As more evidence of incompetence emerges, the security agencies must work harder to secure the nation

In an apparent move to mitigate the deteriorating security situation across the country, the National Economic Council (NEC) last Thursday banned the movement of herdsmen in five “battle-scarred” states after a meeting in Abuja. The states are Taraba, Adamawa, Kaduna, Plateau and Benue. These are states that have witnessed and still experiencing wanton killings allegedly by herdsmen, mostly over grazing rights.

However, Benue evokes more dread than any other state as it encapsulates the country’s increasing recent violent history. Last January, the state buried in a public ceremony some 73 innocent men, women and children, all victims of suspected vicious herdsmen. Since then, peace in Benue is short-lived. In the last few weeks, some herdsmen have peppered the state with a series of offensives, many of them in rural communities, leaving in their wake massive deaths and displacements.

Particularly worrying was the attack last week on St. Ignatius Catholic Mission in Gwer East Local Government Area where two priests and 15 parishioners were murdered in cold blood, thus bringing a sectarian dimension to the violence. While the Christian Association of Nigeria (CAN) has called for a nationwide protest in all churches in the country today the Gwer killings has prompted the Catholic Bishops Conference of Nigeria to ask: “When will this barbarism end?” while urging President Muhammadu Buhari to stop presiding “over the killing fields and mass graveyard.”

Equally angered by the steady decline into anarchy, the two chambers of the National Assembly last week passed a vote of no confidence on the security agencies and summoned President Buhari to explain the incessant killings and the spate of insecurity across the country. The House also suspended sitting in plenary for three days in protest. “How did we get here and how do we get to 2019 if this situation continues?’ asked Onyemaechi Joan Mrakpor, a member of the House.

Across the country, life has become rather cheap. From Benue and Taraba to Zamfara and Edo, Borno and Ekiti, Nigeria has become a country on fire. Never has this country degenerated to this level of insecurity, except perhaps during the civil war. From the nearly decade-long Islamic insurgency that has crippled Borno and many of the states in the Northeast, the herdsmen-farmers’ debacle in the Middle Belt to kidnappings, armed robbery and general banditry in the south, the country is a degenerating combustible mix of danger and fear.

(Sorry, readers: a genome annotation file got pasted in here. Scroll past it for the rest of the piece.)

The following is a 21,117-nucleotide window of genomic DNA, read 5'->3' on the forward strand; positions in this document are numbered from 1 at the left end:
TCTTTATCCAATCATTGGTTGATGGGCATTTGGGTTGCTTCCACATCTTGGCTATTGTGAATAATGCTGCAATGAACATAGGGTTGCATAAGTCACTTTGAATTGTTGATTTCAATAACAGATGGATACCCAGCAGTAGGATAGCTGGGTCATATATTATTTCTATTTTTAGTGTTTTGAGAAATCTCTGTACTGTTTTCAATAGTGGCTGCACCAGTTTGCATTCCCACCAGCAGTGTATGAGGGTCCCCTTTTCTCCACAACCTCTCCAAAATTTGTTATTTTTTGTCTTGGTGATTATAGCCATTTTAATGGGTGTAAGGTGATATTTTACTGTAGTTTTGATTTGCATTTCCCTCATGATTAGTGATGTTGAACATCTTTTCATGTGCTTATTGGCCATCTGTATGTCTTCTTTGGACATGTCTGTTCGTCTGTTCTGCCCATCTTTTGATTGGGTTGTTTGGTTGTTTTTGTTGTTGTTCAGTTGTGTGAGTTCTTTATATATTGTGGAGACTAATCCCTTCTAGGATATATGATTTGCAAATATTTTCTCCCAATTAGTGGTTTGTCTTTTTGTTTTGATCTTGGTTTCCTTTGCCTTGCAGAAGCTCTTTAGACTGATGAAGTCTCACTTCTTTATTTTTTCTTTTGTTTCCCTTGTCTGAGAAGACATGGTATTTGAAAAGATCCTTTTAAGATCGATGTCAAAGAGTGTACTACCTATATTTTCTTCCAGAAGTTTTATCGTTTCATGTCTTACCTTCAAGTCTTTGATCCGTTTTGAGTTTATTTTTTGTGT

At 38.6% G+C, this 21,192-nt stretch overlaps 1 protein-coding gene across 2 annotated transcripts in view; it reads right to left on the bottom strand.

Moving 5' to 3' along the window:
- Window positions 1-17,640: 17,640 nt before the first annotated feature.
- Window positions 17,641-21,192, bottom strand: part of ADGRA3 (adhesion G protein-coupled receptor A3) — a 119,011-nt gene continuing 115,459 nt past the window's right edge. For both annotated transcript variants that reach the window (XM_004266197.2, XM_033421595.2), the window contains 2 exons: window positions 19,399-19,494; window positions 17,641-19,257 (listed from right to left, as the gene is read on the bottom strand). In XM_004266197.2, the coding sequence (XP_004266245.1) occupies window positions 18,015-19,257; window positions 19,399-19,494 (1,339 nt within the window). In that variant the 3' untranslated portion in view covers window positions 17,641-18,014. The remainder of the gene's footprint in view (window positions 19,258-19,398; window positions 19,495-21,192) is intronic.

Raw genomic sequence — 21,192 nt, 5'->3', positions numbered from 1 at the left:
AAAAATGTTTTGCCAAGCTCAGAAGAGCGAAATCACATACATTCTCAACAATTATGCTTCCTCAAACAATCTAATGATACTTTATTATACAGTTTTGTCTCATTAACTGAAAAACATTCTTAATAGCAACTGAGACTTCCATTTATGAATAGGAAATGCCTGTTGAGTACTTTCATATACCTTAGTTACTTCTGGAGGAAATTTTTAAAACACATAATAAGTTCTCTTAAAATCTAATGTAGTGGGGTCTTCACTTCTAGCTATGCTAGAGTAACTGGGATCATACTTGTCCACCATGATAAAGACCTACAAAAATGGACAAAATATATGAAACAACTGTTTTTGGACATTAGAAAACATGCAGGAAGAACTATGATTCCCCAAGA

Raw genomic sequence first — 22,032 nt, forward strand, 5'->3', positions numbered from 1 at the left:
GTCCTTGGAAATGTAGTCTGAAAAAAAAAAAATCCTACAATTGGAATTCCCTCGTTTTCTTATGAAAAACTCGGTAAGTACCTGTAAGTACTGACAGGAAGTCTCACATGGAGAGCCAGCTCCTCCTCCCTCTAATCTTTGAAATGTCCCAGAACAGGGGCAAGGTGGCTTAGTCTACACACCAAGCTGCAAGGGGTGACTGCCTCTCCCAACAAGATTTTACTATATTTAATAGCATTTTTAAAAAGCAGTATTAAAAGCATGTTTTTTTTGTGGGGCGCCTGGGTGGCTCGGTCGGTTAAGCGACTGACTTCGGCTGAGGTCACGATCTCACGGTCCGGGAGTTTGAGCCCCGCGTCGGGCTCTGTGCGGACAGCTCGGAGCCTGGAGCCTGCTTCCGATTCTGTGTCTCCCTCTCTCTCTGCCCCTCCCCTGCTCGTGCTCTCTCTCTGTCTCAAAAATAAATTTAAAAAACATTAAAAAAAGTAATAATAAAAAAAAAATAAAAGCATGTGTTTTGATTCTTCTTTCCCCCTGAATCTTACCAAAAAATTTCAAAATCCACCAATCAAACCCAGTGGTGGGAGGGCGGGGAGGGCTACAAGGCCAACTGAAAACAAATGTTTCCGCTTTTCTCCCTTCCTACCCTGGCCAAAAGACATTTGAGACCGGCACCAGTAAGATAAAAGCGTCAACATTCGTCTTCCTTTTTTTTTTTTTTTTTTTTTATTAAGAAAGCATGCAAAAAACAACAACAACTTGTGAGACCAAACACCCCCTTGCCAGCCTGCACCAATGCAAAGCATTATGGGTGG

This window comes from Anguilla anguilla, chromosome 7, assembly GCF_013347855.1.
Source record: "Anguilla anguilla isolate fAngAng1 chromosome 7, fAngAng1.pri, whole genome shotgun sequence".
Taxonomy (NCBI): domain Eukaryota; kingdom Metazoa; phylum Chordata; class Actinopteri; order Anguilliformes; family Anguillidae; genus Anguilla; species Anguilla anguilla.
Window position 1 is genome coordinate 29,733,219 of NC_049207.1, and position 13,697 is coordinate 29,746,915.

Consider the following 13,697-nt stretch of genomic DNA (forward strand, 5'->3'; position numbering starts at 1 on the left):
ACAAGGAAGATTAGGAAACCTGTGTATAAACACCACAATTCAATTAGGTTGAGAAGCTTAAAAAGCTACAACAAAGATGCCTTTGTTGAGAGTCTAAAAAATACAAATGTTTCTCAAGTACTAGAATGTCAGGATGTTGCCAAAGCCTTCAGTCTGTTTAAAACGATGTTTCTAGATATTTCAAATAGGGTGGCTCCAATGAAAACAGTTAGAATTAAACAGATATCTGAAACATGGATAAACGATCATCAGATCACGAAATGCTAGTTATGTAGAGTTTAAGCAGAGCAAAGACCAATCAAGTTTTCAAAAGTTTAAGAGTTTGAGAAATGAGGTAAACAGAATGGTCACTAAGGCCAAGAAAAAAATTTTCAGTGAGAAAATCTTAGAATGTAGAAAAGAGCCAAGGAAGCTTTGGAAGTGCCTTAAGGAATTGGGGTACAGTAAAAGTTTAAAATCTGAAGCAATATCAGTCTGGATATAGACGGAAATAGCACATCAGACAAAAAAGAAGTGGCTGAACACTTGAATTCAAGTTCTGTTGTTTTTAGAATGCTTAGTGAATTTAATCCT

Unfortunately, the federal government is underperforming, especially on securing the people. Perhaps for want of anything to say, it has laid the blame, particularly the killings in Benue, on the opposition, a knee-jerk defensiveness that does not help the situation. The security agencies have also failed to rise to the occasion. They claimed to have tamed the brutal Islamic Boko Haram insurgency, but the reality is much grimmer, judging by the capacity of the damage the insurgents have constantly been hurling on society, the military inclusive.

In many of the Middle Belt states where the herdsmen-farmers’ clashes are most virulent, the security agencies, many of whom are viewed with mistrust, have failed to make any impact. A military exercise code-named Ayem A’ Kpatuma, deployed there since January could not curb the killings either due to their indifference, numbers or they are simply overwhelmed. The police, whose men and officers are being killed almost on a daily basis by sundry criminals, have more or less abandoned the people to their fate while their incompetent Inspector General, Mr Ibrahim Idris, continues to chase shadows.

Given the foregoing, we welcome the banning of herdsmen from grazing the cattle in some states. But the ban will only be meaningful if the federal government is bold enough to enforce it. There is little doubt criminals are becoming more audacious in the country. That is because President Muhammadu Buhari, who rode to power on the back of a general discontent with how his predecessor was handling the national security challenge, has not shown sufficient capacity for tackling this growing menace. But certainly, we cannot continue with this situation of mindless killings of innocent men and women whose perpetrators roam our streets, fully confident that the long arm of the law has no chance of apprehending them.

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From the nearly decade-long Islamic insurgency that has crippled Borno and many of the states in the Northeast, the herdsmen-farmers’ debacle in the Middle Belt to kidnappings, armed robbery and general banditry in the south, the country is a degenerating combustible mix of danger and fear